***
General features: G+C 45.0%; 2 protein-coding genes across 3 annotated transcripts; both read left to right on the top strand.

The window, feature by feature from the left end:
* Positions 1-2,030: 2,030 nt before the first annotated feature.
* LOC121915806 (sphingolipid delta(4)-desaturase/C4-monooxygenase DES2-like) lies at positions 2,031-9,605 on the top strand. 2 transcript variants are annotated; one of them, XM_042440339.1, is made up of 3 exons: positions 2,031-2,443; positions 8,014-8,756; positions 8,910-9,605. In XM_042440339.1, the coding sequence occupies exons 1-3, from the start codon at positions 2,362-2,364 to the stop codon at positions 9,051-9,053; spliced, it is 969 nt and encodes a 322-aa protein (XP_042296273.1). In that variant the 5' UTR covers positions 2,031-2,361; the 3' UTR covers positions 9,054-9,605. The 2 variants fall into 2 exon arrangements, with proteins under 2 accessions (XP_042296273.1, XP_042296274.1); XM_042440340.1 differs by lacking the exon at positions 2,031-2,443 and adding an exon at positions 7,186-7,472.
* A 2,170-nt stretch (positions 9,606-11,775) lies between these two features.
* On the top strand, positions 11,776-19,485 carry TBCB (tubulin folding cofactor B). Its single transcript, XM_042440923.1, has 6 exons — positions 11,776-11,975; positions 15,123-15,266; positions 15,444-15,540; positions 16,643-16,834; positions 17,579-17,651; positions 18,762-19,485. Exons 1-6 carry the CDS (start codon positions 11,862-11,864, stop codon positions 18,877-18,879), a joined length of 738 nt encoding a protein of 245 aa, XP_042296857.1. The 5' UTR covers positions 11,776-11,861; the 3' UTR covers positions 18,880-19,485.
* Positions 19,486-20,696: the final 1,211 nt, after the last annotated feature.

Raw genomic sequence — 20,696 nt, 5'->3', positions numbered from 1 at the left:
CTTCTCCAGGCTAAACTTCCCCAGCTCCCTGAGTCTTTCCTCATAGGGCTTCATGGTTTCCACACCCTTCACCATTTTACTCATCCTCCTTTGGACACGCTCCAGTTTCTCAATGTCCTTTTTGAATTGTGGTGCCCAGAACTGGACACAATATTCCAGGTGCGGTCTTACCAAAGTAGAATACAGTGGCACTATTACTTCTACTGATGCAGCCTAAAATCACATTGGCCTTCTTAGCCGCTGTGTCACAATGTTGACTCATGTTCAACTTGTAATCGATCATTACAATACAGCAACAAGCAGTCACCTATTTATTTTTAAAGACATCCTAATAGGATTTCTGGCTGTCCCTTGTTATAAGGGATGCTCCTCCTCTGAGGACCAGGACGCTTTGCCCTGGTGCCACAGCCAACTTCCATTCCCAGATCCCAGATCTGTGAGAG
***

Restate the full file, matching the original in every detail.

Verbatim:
General features: G+C 45.0%; 2 protein-coding genes across 3 annotated transcripts; both read left to right on the top strand.

The window, feature by feature from the left end:
* Positions 1-2,030: 2,030 nt before the first annotated feature.
* LOC121915806 (sphingolipid delta(4)-desaturase/C4-monooxygenase DES2-like) lies at positions 2,031-9,605 on the top strand. 2 transcript variants are annotated; one of them, XM_042440339.1, is made up of 3 exons: positions 2,031-2,443; positions 8,014-8,756; positions 8,910-9,605. In XM_042440339.1, the coding sequence occupies exons 1-3, from the start codon at positions 2,362-2,364 to the stop codon at positions 9,051-9,053; spliced, it is 969 nt and encodes a 322-aa protein (XP_042296273.1). In that variant the 5' UTR covers positions 2,031-2,361; the 3' UTR covers positions 9,054-9,605. The 2 variants fall into 2 exon arrangements, with proteins under 2 accessions (XP_042296273.1, XP_042296274.1); XM_042440340.1 differs by lacking the exon at positions 2,031-2,443 and adding an exon at positions 7,186-7,472.
* A 2,170-nt stretch (positions 9,606-11,775) lies between these two features.
* On the top strand, positions 11,776-19,485 carry TBCB (tubulin folding cofactor B). Its single transcript, XM_042440923.1, has 6 exons — positions 11,776-11,975; positions 15,123-15,266; positions 15,444-15,540; positions 16,643-16,834; positions 17,579-17,651; positions 18,762-19,485. Exons 1-6 carry the CDS (start codon positions 11,862-11,864, stop codon positions 18,877-18,879), a joined length of 738 nt encoding a protein of 245 aa, XP_042296857.1. The 5' UTR covers positions 11,776-11,861; the 3' UTR covers positions 18,880-19,485.
* Positions 19,486-20,696: the final 1,211 nt, after the last annotated feature.

Raw genomic sequence — 20,696 nt, 5'->3', positions numbered from 1 at the left:
CTTCTCCAGGCTAAACTTCCCCAGCTCCCTGAGTCTTTCCTCATAGGGCTTCATGGTTTCCACACCCTTCACCATTTTACTCATCCTCCTTTGGACACGCTCCAGTTTCTCAATGTCCTTTTTGAATTGTGGTGCCCAGAACTGGACACAATATTCCAGGTGCGGTCTTACCAAAGTAGAATACAGTGGCACTATTACTTCTACTGATGCAGCCTAAAATCACATTGGCCTTCTTAGCCGCTGTGTCACAATGTTGACTCATGTTCAACTTGTAATCGATCATTACAATACAGCAACAAGCAGTCACCTATTTATTTTTAAAGACATCCTAATAGGATTTCTGGCTGTCCCTTGTTATAAGGGATGCTCCTCCTCTGAGGACCAGGACGCTTTGCCCTGGTGCCACAGCCAACTTCCATTCCCAGATCCCAGATCTGTGAGAG